Technologically Induced Precarity in Art Direction

The website for the Art Director’s Guild (ADG) describes the guild as a local chapter of the International Alliance of Theatrical and Stage Employees (IATSE). There are more than 104,000 members of the ADG spanning the US and Canada. The Union includes not only art directors but graphic artists, illustrators, matte artists, model makers, production designers, scenic artists, set designers, and title artists. Benefits for joining the guild include:

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Listed on ADG website 

Since the first iteration of the Art Director’s Guild in 1924, they have considerably expanded both their mission and membership. What began as Cinemagundi, essentially a “social club” exclusively for Art Directors (complete with a clubhouse and excessive alcohol consumption), has morphed into an important institution in defending the rights of workers- especially with regards to the rapid technological developments that have exacerbated the precarity of creative labor.

In 2003, the ADG voted to merge with the local IATSE chapter for Scenic, Title, and Graphic Artists- expanding their membership to scenic artists, graphic artists, courtroom artists, computer artists, and graphic  designers. This decision is interesting to note, as it reflects the Union’s recognition and acceptance of technology/digital platforms as important artistic considerations.

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Taken from ADG website

However, despite the inclusion of digital mediums/artists in the ADG, the evolving landscape of technology still presents a myriad of problems to art direction on the whole. In many ways, the digital age has been substantially disruptive to what has traditionally been an exclusively “pen and ink” trade. To ensure that ADG affiliates remain marketable, relevant, and employed, the Union is emphasizing the importance of continued education. By ensuring members have the right skills, the ADG can help to deter jobs from being outsourced and keep their members working.

On the Union’s website, Michael Baugh (veteran art director, former editor and founder of PERSPECTIVE Magazine) made the following statement about education (specifically, regarding set designers and model makers):

“One of the greatest things we can do as a Union is to educate our members. Educate them with the experience of all those who have gone before us as well as to educate them in all the new technologies that are rapidly taking over our entire industry.”

He continues:

“We need to be able to communicate with Special Effects and Post Production who have leaped into the electronic age, and if there is going to be virtual scenery it would be much better that it be created by Set Designers using computers, rather than computer technicians attempting to design.”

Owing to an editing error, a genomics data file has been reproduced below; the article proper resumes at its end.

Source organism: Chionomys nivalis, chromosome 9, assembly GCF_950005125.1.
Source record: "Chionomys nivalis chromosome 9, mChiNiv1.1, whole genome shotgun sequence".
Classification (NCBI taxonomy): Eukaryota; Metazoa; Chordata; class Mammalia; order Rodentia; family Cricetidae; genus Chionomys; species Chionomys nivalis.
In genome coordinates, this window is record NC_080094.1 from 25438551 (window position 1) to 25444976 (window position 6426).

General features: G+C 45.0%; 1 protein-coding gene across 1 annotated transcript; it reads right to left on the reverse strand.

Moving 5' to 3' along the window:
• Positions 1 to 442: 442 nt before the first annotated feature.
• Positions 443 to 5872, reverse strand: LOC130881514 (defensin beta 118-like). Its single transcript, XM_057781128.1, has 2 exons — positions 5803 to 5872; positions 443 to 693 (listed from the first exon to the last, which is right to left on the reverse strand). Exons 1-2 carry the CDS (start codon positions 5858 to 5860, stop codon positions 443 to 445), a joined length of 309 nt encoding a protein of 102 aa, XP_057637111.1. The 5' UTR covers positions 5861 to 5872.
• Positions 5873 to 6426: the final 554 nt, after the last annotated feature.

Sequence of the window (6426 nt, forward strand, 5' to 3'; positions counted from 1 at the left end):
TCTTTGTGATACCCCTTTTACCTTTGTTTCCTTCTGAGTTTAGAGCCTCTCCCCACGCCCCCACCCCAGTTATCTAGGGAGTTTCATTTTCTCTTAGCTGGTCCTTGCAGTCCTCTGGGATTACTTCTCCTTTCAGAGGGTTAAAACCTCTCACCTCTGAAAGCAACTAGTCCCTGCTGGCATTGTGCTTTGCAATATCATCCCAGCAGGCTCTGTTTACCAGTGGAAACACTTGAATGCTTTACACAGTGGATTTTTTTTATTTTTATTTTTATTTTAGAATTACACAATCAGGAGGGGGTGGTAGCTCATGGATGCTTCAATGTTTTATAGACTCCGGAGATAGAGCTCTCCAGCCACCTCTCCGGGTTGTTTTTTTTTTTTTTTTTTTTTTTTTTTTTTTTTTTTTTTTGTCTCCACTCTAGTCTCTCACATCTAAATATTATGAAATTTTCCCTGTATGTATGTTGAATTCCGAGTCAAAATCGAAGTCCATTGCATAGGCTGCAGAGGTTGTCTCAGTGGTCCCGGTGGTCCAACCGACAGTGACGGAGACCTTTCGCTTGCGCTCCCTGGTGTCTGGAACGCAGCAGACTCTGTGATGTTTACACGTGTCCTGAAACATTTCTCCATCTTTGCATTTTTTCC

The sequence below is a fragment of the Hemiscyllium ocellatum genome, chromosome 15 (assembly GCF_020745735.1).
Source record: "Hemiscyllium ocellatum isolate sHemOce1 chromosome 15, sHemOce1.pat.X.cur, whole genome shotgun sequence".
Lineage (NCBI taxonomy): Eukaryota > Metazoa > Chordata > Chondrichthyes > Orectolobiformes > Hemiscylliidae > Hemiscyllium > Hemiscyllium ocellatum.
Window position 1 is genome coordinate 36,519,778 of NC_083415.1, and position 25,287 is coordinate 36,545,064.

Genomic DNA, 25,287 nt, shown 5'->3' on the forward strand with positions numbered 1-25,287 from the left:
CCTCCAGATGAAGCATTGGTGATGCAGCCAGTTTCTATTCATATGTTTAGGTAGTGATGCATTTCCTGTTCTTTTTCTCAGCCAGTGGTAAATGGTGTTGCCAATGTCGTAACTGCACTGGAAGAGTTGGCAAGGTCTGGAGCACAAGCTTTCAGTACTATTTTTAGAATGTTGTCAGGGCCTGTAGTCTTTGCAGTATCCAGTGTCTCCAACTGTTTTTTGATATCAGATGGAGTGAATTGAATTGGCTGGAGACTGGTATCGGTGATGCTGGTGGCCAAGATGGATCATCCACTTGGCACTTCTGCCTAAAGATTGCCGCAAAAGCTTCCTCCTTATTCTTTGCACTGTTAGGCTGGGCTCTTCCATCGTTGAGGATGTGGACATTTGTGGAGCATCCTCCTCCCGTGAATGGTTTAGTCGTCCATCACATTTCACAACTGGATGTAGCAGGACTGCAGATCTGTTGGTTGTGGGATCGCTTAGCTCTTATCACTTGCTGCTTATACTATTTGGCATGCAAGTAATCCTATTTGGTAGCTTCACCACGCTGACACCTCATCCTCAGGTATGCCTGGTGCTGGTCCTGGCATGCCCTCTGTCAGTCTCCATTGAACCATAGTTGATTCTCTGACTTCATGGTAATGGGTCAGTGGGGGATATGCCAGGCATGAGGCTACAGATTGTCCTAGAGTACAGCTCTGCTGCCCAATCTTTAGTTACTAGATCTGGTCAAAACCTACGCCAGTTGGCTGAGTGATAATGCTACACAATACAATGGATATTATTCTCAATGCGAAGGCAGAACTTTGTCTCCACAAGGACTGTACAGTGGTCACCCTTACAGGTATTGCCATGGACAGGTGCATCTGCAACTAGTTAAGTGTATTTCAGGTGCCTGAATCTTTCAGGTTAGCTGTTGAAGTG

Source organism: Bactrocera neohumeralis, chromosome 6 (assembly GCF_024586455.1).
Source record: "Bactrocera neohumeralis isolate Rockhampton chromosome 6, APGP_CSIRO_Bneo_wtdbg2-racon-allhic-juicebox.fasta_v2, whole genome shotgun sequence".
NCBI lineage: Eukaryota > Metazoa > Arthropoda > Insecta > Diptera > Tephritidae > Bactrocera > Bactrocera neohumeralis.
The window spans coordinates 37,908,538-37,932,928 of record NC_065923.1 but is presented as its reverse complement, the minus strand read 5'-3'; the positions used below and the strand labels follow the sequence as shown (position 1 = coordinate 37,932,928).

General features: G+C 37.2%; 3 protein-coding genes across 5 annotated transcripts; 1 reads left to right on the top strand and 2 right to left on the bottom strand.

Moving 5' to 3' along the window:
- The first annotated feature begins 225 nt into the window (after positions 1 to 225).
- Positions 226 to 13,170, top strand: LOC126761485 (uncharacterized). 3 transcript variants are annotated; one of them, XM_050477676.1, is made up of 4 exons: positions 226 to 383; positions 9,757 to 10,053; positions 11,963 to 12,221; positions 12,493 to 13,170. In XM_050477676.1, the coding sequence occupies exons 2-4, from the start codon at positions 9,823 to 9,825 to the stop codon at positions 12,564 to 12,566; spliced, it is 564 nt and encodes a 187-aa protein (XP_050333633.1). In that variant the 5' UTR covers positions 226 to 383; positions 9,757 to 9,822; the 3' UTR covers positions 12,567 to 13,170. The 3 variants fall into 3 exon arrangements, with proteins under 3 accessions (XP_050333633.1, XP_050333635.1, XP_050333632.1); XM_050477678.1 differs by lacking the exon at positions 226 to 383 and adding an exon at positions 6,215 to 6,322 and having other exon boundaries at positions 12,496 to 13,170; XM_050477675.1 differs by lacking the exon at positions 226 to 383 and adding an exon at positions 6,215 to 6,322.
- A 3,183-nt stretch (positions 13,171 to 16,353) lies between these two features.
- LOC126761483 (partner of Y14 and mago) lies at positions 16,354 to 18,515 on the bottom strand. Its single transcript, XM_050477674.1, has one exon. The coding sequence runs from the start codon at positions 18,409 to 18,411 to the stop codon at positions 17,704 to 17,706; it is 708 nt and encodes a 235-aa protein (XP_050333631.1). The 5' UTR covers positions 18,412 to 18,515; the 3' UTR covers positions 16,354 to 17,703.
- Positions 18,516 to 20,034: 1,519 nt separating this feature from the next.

This education initiative is one way the ADG is visibly helping to combat the precarity of creative labor in terms of artistic direction. They have even created a position within the Guild solely focused on education and training (Casey Bernay, Director of Education & Training). However, despite the support from the ADG, the need for digital and technological proficiency can still be problematic for workers.

This is for multiple reasons, the first of which being that learning (and inevitably re-learning) new technologies presents a considerable workload for artists. Not only are the hours they spend learning new programs likely unpaid, but artists are ultimately mastering technology that will soon be obsolete. Even the most cutting-edge systems will be replaced with better, newer programs in just a few years.

The second, and perhaps more compelling, reason that emphasizing the digitalization of art direction is problematic is summarized by Baugh:

“I find that I am frightened by the possibility that we are losing some of our heritage and our knowledge.”

While the rapid development of technology has had countless positive consequences in the creative industries, it is important that we retain the intrinsic value of our work by reflecting on the knowledge and expertise of our less technologically savvy predecessors. In this way, we can both preserve invaluable traditions, while ultimately remaining relevant in this digital age.


Van Nest Polglase with his Art Directors; RKO 1930s





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